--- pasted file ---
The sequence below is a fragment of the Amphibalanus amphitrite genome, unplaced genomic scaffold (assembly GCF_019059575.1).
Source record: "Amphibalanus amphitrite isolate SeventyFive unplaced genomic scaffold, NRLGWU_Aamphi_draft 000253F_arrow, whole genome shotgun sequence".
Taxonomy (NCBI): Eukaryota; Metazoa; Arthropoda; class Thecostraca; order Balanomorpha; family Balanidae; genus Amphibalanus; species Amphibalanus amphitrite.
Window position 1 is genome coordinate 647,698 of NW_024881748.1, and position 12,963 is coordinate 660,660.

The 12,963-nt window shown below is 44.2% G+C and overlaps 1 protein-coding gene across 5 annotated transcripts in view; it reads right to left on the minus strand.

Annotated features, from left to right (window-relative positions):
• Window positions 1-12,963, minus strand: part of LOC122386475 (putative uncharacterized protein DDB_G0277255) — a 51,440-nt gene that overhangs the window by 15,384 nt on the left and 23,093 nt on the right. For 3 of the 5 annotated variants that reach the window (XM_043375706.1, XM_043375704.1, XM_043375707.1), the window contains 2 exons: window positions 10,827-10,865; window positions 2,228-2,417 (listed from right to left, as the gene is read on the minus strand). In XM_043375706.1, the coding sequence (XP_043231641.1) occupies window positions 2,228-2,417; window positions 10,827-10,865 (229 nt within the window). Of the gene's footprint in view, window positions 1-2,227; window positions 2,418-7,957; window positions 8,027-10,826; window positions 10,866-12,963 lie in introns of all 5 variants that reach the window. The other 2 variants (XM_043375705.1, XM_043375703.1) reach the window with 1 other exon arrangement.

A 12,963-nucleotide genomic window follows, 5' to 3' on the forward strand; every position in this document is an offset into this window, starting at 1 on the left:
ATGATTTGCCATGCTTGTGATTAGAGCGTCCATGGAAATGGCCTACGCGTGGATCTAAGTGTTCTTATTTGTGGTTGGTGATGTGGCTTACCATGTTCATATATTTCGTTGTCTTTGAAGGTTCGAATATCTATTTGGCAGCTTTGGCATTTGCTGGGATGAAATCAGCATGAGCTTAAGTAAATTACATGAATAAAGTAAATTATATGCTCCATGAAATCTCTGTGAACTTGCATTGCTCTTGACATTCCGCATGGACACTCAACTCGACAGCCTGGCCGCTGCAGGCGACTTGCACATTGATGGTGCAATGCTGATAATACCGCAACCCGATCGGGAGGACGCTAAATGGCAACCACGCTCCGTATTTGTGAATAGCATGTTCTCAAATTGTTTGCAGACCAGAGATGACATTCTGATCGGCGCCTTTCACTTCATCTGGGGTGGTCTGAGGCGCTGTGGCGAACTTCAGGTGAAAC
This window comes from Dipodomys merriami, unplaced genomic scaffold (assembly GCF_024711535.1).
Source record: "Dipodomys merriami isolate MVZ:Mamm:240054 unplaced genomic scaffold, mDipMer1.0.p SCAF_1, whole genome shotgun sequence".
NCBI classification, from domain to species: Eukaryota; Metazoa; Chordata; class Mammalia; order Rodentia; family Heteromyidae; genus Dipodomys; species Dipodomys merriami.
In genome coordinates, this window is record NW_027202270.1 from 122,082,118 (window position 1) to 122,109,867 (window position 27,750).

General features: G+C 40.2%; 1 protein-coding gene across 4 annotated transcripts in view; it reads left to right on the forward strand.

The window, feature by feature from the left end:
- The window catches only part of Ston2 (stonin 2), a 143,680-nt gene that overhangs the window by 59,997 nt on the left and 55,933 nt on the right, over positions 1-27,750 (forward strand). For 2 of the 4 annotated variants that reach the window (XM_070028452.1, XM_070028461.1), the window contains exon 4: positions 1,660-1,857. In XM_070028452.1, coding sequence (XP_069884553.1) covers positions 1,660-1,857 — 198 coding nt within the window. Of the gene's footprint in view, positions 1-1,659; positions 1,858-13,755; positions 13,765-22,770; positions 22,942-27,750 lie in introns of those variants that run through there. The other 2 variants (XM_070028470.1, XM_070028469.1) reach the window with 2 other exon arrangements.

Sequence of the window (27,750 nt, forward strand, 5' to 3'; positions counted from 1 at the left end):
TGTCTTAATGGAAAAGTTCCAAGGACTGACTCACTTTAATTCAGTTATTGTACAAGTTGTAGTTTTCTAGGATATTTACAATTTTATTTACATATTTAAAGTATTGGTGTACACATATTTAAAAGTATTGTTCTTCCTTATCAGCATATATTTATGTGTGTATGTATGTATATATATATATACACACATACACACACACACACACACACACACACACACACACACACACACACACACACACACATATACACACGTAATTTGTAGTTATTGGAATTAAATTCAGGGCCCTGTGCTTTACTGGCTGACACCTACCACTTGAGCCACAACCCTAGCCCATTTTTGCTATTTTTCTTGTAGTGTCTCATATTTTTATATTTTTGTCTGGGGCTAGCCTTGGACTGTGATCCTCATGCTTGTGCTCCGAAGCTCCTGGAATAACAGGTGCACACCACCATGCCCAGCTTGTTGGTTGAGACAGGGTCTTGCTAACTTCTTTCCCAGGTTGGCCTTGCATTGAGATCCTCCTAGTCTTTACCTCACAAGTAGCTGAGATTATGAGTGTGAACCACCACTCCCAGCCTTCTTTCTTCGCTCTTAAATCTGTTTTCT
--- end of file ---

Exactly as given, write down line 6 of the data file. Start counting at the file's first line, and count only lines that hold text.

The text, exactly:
Annotated features, from left to right (window-relative positions):